RE: does TB grow out of formalin fixed tissue?
Vinnie, here is a review article on that
The viability of Mycobacterium
tuberculosis in formalin-fixed pulmonary autopsy tissue: review of the
literature and brief report.
Kappel TJ, Reinartz JJ, Schmid
JL, Holter JJ, Azar MM.
Department of Laboratory Medicine, University
of Minnesota Hospital, Minneapolis, USA.
Formalin is commonly thought to
decrease the risk of Mycobacterium tuberculosis infection. However, the true
disinfection efficacy of formalin for tissue infected with M tuberculosis is
unclear. We reviewed all pertinent literature from 1900 until the present
regarding the disinfection efficacy of formalin for tissue infected with M
tuberculosis. We also retrospectively cultured five cases of M tuberculosis from
formalin-fixed archival pulmonary tissue. All cultures from our archived tissue
were negative. The literature review revealed limited and contradictory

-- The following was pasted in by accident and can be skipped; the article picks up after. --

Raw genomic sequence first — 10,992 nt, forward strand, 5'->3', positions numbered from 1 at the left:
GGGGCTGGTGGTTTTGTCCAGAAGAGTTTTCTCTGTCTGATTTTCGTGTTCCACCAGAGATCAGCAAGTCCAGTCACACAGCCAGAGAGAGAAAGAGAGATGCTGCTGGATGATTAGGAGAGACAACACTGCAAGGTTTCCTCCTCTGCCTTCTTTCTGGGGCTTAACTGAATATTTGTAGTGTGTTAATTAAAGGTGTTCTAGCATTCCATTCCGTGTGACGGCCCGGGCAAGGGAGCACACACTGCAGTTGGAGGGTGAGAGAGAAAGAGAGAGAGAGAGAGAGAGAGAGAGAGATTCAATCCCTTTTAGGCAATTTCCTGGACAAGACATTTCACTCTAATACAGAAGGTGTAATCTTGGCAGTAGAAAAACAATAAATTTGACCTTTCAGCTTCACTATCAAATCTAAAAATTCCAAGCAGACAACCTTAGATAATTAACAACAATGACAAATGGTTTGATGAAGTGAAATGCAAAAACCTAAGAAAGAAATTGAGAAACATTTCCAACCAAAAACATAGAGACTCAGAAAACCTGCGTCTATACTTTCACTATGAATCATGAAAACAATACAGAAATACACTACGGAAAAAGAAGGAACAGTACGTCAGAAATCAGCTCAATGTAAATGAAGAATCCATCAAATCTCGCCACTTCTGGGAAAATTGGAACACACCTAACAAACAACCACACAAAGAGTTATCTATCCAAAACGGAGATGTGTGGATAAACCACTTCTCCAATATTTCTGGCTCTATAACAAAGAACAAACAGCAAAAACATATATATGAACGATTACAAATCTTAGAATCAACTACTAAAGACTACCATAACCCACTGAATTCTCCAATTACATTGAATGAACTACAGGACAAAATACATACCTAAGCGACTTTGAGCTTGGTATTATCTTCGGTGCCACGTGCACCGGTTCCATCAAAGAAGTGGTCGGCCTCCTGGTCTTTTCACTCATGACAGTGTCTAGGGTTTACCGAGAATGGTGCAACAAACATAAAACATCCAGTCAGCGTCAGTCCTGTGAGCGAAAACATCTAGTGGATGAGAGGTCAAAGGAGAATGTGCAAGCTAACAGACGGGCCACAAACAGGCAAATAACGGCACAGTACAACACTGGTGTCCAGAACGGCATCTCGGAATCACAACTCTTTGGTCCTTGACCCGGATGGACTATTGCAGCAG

information concerning the viability of M tuberculosis in formalin-fixed human
tissue. There are no studies which specifically address the viability of M
tuberculosis in tissue exclusively fixed in 10% buffered formalin. The
disinfection efficacy of formalin for tuberculosis infected tissue remains
unclear. Larger, prospective studies using current methodologies are needed to
establish guidelines to ensure the safety for those handling infected, fixed
PMID: 8958312 [PubMed - indexed for MEDLINE]
one of our pathologists indicated to me that she is certain that TB has
been grown from formalin fixed tissue. She also believes this is true for HIV.
This information was offered to contradict a statement I made to a resident
that formalin fixation neutralizes blood borne pathogens.
I'd appreciate hearing from anyone who can speak to this issue
( efficacy of formalin to neutralize infectious organisms,
especifically on the infectious potential of TB, HIV and Hep C) with
Of course there is always the possibility that tissues had not been
adequately exposed to formalin which permitted some organisms to escape its
effects and then grow in culture, as for example, when large organs are
dropped in formalin without breadloafing.
appreciate your thoughts
Vinnie Della Speranza
Manager for Anatomic Pathology
Medical University of South Carolina
165 Ashley Avenue
Charleston, SC 29425
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